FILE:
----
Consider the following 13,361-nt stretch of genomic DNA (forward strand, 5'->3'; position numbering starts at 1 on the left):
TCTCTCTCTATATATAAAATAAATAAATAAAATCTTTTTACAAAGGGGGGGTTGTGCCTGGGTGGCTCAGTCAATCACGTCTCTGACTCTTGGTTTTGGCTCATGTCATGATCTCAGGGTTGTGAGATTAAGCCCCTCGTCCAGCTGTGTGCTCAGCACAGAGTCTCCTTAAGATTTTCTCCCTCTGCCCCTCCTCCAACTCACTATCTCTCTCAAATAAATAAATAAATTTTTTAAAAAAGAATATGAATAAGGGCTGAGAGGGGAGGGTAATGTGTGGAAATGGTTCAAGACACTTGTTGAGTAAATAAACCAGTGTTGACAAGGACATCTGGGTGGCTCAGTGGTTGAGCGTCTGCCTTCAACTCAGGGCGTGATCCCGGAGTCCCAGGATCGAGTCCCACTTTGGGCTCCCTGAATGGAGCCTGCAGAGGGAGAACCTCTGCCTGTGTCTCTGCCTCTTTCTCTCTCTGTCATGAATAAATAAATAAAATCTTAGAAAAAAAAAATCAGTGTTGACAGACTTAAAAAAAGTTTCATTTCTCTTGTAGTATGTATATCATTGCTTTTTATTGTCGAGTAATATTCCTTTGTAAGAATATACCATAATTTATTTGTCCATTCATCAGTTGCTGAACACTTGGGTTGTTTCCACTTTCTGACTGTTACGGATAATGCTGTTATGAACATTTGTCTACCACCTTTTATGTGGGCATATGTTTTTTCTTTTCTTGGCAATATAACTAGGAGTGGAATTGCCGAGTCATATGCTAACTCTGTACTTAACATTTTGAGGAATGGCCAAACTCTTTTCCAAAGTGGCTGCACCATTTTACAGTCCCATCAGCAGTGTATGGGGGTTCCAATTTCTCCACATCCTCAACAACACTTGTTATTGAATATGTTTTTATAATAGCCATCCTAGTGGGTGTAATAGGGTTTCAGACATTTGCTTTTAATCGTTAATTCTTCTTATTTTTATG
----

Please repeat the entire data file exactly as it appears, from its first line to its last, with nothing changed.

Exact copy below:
Consider the following 13,361-nt stretch of genomic DNA (forward strand, 5'->3'; position numbering starts at 1 on the left):
TCTCTCTCTATATATAAAATAAATAAATAAAATCTTTTTACAAAGGGGGGGTTGTGCCTGGGTGGCTCAGTCAATCACGTCTCTGACTCTTGGTTTTGGCTCATGTCATGATCTCAGGGTTGTGAGATTAAGCCCCTCGTCCAGCTGTGTGCTCAGCACAGAGTCTCCTTAAGATTTTCTCCCTCTGCCCCTCCTCCAACTCACTATCTCTCTCAAATAAATAAATAAATTTTTTAAAAAAGAATATGAATAAGGGCTGAGAGGGGAGGGTAATGTGTGGAAATGGTTCAAGACACTTGTTGAGTAAATAAACCAGTGTTGACAAGGACATCTGGGTGGCTCAGTGGTTGAGCGTCTGCCTTCAACTCAGGGCGTGATCCCGGAGTCCCAGGATCGAGTCCCACTTTGGGCTCCCTGAATGGAGCCTGCAGAGGGAGAACCTCTGCCTGTGTCTCTGCCTCTTTCTCTCTCTGTCATGAATAAATAAATAAAATCTTAGAAAAAAAAAATCAGTGTTGACAGACTTAAAAAAAGTTTCATTTCTCTTGTAGTATGTATATCATTGCTTTTTATTGTCGAGTAATATTCCTTTGTAAGAATATACCATAATTTATTTGTCCATTCATCAGTTGCTGAACACTTGGGTTGTTTCCACTTTCTGACTGTTACGGATAATGCTGTTATGAACATTTGTCTACCACCTTTTATGTGGGCATATGTTTTTTCTTTTCTTGGCAATATAACTAGGAGTGGAATTGCCGAGTCATATGCTAACTCTGTACTTAACATTTTGAGGAATGGCCAAACTCTTTTCCAAAGTGGCTGCACCATTTTACAGTCCCATCAGCAGTGTATGGGGGTTCCAATTTCTCCACATCCTCAACAACACTTGTTATTGAATATGTTTTTATAATAGCCATCCTAGTGGGTGTAATAGGGTTTCAGACATTTGCTTTTAATCGTTAATTCTTCTTATTTTTATG